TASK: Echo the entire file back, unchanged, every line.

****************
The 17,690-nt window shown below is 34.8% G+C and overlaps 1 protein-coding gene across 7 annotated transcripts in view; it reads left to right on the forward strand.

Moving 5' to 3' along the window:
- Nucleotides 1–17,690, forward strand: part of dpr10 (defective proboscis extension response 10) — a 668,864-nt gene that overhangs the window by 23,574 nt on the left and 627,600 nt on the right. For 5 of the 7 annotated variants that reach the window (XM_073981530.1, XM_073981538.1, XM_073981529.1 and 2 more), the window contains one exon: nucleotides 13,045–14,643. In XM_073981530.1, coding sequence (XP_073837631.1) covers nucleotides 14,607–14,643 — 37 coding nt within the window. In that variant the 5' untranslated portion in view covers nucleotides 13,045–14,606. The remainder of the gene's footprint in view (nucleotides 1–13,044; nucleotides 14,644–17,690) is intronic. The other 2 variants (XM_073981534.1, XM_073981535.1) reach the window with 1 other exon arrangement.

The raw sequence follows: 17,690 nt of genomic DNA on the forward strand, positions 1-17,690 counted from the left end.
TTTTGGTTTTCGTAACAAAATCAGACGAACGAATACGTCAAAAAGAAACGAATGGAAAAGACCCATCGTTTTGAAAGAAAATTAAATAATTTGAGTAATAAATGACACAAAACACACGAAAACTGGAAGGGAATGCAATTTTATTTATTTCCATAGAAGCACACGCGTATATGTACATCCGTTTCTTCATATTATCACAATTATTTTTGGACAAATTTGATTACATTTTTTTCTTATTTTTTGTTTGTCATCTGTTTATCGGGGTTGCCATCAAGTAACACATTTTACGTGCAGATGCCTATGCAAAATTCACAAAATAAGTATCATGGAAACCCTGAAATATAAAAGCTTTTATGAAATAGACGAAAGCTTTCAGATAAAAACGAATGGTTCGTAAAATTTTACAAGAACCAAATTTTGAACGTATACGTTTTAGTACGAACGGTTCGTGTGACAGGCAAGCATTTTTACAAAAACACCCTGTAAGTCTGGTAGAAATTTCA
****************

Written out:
The 17,690-nt window shown below is 34.8% G+C and overlaps 1 protein-coding gene across 7 annotated transcripts in view; it reads left to right on the forward strand.

Moving 5' to 3' along the window:
- Nucleotides 1–17,690, forward strand: part of dpr10 (defective proboscis extension response 10) — a 668,864-nt gene that overhangs the window by 23,574 nt on the left and 627,600 nt on the right. For 5 of the 7 annotated variants that reach the window (XM_073981530.1, XM_073981538.1, XM_073981529.1 and 2 more), the window contains one exon: nucleotides 13,045–14,643. In XM_073981530.1, coding sequence (XP_073837631.1) covers nucleotides 14,607–14,643 — 37 coding nt within the window. In that variant the 5' untranslated portion in view covers nucleotides 13,045–14,606. The remainder of the gene's footprint in view (nucleotides 1–13,044; nucleotides 14,644–17,690) is intronic. The other 2 variants (XM_073981534.1, XM_073981535.1) reach the window with 1 other exon arrangement.

The raw sequence follows: 17,690 nt of genomic DNA on the forward strand, positions 1-17,690 counted from the left end.
TTTTGGTTTTCGTAACAAAATCAGACGAACGAATACGTCAAAAAGAAACGAATGGAAAAGACCCATCGTTTTGAAAGAAAATTAAATAATTTGAGTAATAAATGACACAAAACACACGAAAACTGGAAGGGAATGCAATTTTATTTATTTCCATAGAAGCACACGCGTATATGTACATCCGTTTCTTCATATTATCACAATTATTTTTGGACAAATTTGATTACATTTTTTTCTTATTTTTTGTTTGTCATCTGTTTATCGGGGTTGCCATCAAGTAACACATTTTACGTGCAGATGCCTATGCAAAATTCACAAAATAAGTATCATGGAAACCCTGAAATATAAAAGCTTTTATGAAATAGACGAAAGCTTTCAGATAAAAACGAATGGTTCGTAAAATTTTACAAGAACCAAATTTTGAACGTATACGTTTTAGTACGAACGGTTCGTGTGACAGGCAAGCATTTTTACAAAAACACCCTGTAAGTCTGGTAGAAATTTCA